Food writers have different ways of carving out a style of critique that makes them stand out. Some let on they don’t like to leave the city because they believe nothing in the provinces can possibly match the best in a capital city.
This prejudice is applicable to any country.
Others, like the the Observer’s Jay Rayner, major in out-of-town visits. This gives them the advantage of ‘discovering’ hidden restaurants and best-kept secrets.
There is a ring of truth to the charge that country and small town restaurants tend to be tied to convention and their customers’ tastes. This generally means that a lot of fodder and stodge, nothing to frighten the natives, is served.
But occasionally, when this food writer clears his visas for a visit to the country, surprises happen. Sometimes the conventional method is tinkered with to such an extent that while it still looks and sounds like traditional stodge, the reality is something altogether more sparkling and exciting. Think of Riverdance and what it did to the conventions of Irish dancing and you’re getting close to the The Pot Belly’s approach to Ulster’s culinary output.
The Pot Belly, in Tullylish, between Banbridge and Gilford, is housed in an old and fabulously ramshackle linen mill. It spreads out throughout the main building over two floors. There’s a rustic, warm, worn and creaking charm created from leather furniture, low wooden beams, gentle lighting and the kind of design that fits organically around the rooms’ many quirks and corners. Sure enough, there’s a real pot-bellied stove there too.
Brian Jardine, who has owned the place for the last 20 years, says he ended up just letting the place design itself after a number of professionals had advised knocking down walls and creating more orderly spaces. “You have to respect the history of the place,” he says.
A restaurant since the Seventies, the Pot Belly has grown its reputation over the years and today serves up top-quality, largely local produce. Duck, beef, lamb, fish, poultry and vegetables are all sourced from nearby and chef Fred Matchett, is the kind of cook who pays attention to detail, which marks him out as a passionate pro.
Six of us went on New Year’s Day expecting a feed and nothing special. After all, we were going into the country and if a Sunday was the least appealing day of the week (being the day scourged with rural carveries), then you could bet January 1 would be pretty dire. Not at the Pot Belly. No carvery, just a menu full of stuff you want on a winter’s day: Cajun chargrilled chicken with parsnip crisps; seabass fillets with garlic king prawns on tomato mash; salmon fillet in sticky lime and ginger marinade and soy dressing; roast rump of lamb cooked slightly pink with redcurrant and port jus and celeriac puree; and what is described on the menu as “our all-time favourite”, Pot Belly chicken, a breast filled with garlic and herb cream cheese baked in cranberries, cream and port. There are vegetarian things too, including Mexican enchilladas with roast Mediterranean vegetables, tomato salsa and melted cheese.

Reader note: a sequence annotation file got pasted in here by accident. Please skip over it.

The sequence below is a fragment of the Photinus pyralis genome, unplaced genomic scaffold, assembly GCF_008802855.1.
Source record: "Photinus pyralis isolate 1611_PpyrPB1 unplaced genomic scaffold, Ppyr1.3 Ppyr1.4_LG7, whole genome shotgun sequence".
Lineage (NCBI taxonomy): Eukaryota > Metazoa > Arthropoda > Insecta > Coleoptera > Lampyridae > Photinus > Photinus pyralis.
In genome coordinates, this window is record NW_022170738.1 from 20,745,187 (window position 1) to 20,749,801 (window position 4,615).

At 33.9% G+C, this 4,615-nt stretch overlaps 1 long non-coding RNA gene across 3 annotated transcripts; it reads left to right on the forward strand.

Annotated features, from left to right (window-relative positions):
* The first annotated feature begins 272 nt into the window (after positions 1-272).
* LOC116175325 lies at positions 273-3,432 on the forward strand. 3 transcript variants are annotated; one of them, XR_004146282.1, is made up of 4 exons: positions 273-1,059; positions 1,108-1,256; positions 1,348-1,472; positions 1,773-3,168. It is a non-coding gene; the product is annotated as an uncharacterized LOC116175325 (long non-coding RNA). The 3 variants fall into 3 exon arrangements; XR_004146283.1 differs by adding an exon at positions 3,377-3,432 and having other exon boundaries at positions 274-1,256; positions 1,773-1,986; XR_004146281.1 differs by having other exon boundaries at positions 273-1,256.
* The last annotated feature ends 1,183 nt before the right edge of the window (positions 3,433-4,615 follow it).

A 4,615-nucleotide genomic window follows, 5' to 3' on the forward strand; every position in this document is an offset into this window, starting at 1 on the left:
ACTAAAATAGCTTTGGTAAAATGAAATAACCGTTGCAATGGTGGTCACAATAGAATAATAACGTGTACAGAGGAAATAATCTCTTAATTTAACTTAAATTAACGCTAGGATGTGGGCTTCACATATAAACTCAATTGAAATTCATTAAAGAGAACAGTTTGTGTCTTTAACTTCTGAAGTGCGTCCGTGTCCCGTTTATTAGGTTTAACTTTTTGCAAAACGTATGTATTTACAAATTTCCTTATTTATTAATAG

The great thing with a table of six is that you get to see and taste a broad spectrum of dishes, which makes it easlier to spot the flaws, if there are any. And while the excellence of the main courses was undisputed, the starters showed some shakiness.
Whereas the mussels from Carlingford, which were lightly poached in garlic, white wine and cream, were top of the class, juicy and perfectly timed and the Lissara duck liver parfait, was light and gamey, the Thai fishcakes and crumbed mushrooms were below par.
The fishcakes — always a reliable test of judgement, balance and generosity — tasted like potato croquettes with no discernible fishiness. Fishcakes are so appealing on a menu and so rarely do they deliver. The mushrooms had very little flavour and their blandness was unexpected.
But apart from this, everything else was delightful. The free-range duckling was the best I have had in 12 months — a roast and sliced magret was pink, tender, moist and the sliver of crispy fat gave it a deep, rich flavour. Beside the breast was a confit leg that crackled and shredded under the knife and yet was far from dry. Bringing the two together was a poached spice pear chutney making it memorable.
It wouldn’t be right not to mention Fred’s own version of Snickers ice cream. A salty peanut butter ice cream in a brandy snap basket covered in toffee and chocolate sauces — the stuff of children’s dreams!
Fishcakes x 2 £11.90
Garlic bread x 2 £3.90
Cajun chicken £13.95
Pork belly £14.95
Goujons x 2 £9
Potato chilli x 2, veg £8.85
Sparkling water £4.50
Diet Coke £1.95
Merlot glass x 2 £8.50
59 Banbridge Road, Gilford,
Co Armagh BT63 6DJ. Tel: 028 3883 1404